All otii«- r payments and expendi-
tures 101,440 08
Total expenditures..' $1.639.254 48
Losses Incurred during
ihe year.... ...9878,000 00
Bisks and Pre- j
mium** Fire Bls'rs Premiums.
Net, amount of risks]
written during -.be!
year..... $212,902,563 *2,190,661 9 3
Net amount of inks "SBTTBf
expired during the
year. ! 182,729,491 1,969,219
Net amount in fo>-cr
December 31. 1896] 291,765.633! 2.792.205 87
~ H.DAL-B NwiX. President.
\V\ CABO'. Kll CRO «v J-.LL. secretary.
■Subscribed and sworn to oeloce m•, this 21st
day Ot January, 18b7. GKu. W. HUNT,
Commissioner for California at Philadelphia.
PACIFIC DEPARTMENT,
Office 430 California Street,
[ T. EDW. POPE, Manager.
City, where be made a snug fortune. He
owns several paying claims and is inter
ested in various business enterprises in
Dawson.
After the marriage, which "will occur
next Sunday, Mr. and Mrs. Rapp will
spend several months visiting in Cali
fornia and will then depart for the gold
fields of the Yukon. Mr. Rapp has
eighteen dogs and an Indian quartered in
Alaska to carry himself and wife over
the (Jhilcooi Pass.
NEW TO-DAY.
WjL J \ i M^
More Chair News.
Here's a rocking chair
High enough to rest your
head when you lean back;
Such rockers are scarce.
$ They're generally clipped
off half a foot below the com-
fort line.
The pattern in the picture comes in two
different woods and a dozen colors of
upholstery.
Christmas It's too early to talk
is Christmas yet.
Coming! But it isn't too early to
invite you to sec the pretty chairs we've
gathered here foe your Christmas giving.
They'te in antique oak, golden oak,
Flemish oak, English oak, green oak,
mahogany, "looks-like" mahogany, Vernis
Martin chairs with high backs and low
backs and no backs at all — with woad
ssats and rush seats and bather s?ais an
tiphols ered seats— wide chairs for stout
folKs, narrow chairs for slim folks and
squatty arm rockers for grandm 1.
Welcome!
Two ns-x booklets: "Sleep" (16 pages)
tells all about enameled beds.
Tbe other 0113 is about office desks.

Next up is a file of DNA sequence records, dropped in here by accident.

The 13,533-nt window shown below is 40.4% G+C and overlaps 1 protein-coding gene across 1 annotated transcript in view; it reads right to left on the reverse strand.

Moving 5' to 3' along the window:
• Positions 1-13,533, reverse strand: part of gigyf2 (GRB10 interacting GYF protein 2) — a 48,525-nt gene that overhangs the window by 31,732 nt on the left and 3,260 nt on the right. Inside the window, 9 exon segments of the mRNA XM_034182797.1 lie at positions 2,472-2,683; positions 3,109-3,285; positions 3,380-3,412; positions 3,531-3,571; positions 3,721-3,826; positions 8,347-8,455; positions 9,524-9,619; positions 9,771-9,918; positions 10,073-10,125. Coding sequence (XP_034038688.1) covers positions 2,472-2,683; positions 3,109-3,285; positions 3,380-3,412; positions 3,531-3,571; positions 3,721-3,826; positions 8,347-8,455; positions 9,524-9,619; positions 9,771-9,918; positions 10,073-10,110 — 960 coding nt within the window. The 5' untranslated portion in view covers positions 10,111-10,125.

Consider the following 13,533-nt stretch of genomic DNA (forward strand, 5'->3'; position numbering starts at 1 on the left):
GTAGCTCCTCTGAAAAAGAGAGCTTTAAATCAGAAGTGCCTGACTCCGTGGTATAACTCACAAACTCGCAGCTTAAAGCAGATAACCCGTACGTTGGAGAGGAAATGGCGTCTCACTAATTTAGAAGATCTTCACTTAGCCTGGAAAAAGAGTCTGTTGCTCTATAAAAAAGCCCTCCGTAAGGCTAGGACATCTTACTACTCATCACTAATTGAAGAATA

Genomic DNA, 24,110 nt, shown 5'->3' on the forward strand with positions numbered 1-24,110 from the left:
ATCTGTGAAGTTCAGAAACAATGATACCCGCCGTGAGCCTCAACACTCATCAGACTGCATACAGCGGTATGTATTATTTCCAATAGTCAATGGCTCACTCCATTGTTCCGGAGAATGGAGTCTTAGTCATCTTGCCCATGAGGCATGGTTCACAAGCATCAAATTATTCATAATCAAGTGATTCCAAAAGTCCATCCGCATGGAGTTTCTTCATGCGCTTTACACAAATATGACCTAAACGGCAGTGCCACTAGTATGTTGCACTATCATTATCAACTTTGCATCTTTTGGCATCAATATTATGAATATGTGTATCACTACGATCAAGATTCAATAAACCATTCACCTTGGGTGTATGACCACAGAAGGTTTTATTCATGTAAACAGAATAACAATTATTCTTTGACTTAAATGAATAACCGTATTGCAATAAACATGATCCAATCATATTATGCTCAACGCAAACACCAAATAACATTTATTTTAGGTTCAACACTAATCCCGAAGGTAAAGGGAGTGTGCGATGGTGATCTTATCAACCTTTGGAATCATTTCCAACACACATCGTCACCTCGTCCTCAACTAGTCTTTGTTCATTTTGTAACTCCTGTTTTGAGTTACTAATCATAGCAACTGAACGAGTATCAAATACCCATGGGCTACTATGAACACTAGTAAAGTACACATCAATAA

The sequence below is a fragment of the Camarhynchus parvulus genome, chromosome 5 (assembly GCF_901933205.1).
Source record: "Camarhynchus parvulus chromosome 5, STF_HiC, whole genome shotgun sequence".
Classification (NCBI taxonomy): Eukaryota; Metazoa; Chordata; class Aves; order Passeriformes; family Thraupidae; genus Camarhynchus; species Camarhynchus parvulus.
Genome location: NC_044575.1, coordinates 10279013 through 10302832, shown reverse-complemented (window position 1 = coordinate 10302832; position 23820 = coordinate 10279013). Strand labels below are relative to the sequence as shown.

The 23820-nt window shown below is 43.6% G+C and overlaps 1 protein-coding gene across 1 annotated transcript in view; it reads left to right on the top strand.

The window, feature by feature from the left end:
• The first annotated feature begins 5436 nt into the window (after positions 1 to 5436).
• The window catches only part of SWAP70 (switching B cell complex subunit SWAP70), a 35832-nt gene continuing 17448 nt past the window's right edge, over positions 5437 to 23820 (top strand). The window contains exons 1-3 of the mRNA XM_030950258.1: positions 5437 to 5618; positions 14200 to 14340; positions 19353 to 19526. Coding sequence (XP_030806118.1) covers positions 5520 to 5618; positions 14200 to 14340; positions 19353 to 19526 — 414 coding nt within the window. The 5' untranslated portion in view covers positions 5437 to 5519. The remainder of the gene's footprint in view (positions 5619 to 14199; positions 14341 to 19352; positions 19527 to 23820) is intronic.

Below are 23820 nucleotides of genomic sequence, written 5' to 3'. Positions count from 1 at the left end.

I Both are free for the askin ;.
California Furniture
Company
(N. P. COLE & CO.) Carpets '
,- <■-.. Rugs ,
1 17-123 Geary St. Mattings
STATEMENT
OF THE
CONDITION AND AFFAIRS
OF THE
TJNionxr
INSURANCE COMPANY
OF PHILADELPHIA, IN' THE STATE OF
Pennsylvania, on the 31st day of December,
! A . I). 1896, and for tbe year ending on tbat day, as
made to tue Insurance Commissioner of the estate
of California, pursuant to the provisions of sec-
tions 61 and til of the Political Cove, condensed
as per blank furniihed by the Commissioner.
CAPITAL.
Amount or Capital Stock, paid up in
Cash $200,000 00
ASSETS.
Hea'. Estate owned by company $160,000 00
Loans on Bands and Morigasres 9,900 00
Cash Market Value of all Stocks and
Bonds owned by Company 368,383 50
Amount of l.oam s-cur-d by pled**;" of
Bond's stocks, and other marketabe
securities ns collater.il 19.300 00
Cash in Com 's OlUce 3,988 39
Cash in Banks 18, 'J* 42
Interest due and accrued on all Stocks
and Loans 1,240 84
I mens due and accrued ou Bonds
and Mortgages.. 97 SO
Premium** in due Course of Collectiou. 59,012 21
Bills receivable, not Matured, taken
for Fire ami .-••arine Bisks 1,010 00
Rents due and acciued 38 54
Due from perpeiual Insurance on
Building 742 60
Total Assets $642.12". 93
LIABILITIES.
Losses adjusted and unpaid $10,365 58
Losses in process of Adjustment or in
suspense 21,225 25
losses resisted, including expenses 400 01)
Gross emiucus on Fire Risks running
one year or less. $244,175 81; re-
insurance 60 percent. 122,087 90
Gross premiums on 1 Ire Kisks running
more than one year, $171, 55; re-
iniuruiice prorata 92,915 10
Amount reclalmab'e by the insured on
perpetual Fire insurance Policies... 34.8-0 87
Cash D.vidends remain* v paid 1,659 44
Allotbei demands ugalnsi the com-
pany 13,521 79
Total Liabilities $.96995 93
INCOME.
Net Cash «ctua ly received for Fire
premiums $313,715 91
Received for interest on Bonds and
Mortgages 495 00
Item ived for interest and lends on
Bonds, stocks. Loans and irom all
o:her sources 18.824 67
Beceived for Bents... 2.697 88
To:al Income $335,733 46
EXPENDITURES
Net amount paid for Fire Losses (in-
cluding $3j.'-M- 43, loss.es of pre-
vious v ears) $169,278 76
Dividenas to stockholders 11.740 63
i'anl or allow* d fur Commiision or
Brokerage.. 60.202 90
Paid for Salaries. l<es and other
charges for ollicers, clerks, etc 37,195 20
Patu for State, National, and local
taxes 10.178 8t
All other payments and expenditures 31,844 79
Total Expenditures $320,441 01
Losses Incurred during
the year, lire $157,074 57
Bisks ash Pre- |
miums Fire Risk!:. I Premiums.
Net amount ot Risks
wiitten duiing the
year j $31,983,271 $370,203 73
Net amount of P.lsks
expired during ihe.
year i 32,376.235 375,615 21
;*>• t amouul in ioice
December 31. 1896.... 1 : 7,186.8:53 415.404 3tt
C. S. Hoi.l.l'.MO.Ali, President.
1-. B. f>.\N.\ • Sei n-iurr.
Sub scribed and sworn to b-'ore inc. ihis 20th
day of lebiuirv. 1897- RICH'D 11. KEILLY.
Notary Public.
PACIFIC DEPARTMENT,
Uffice 436 California Street.
T. EDW. POPE, Manager.
3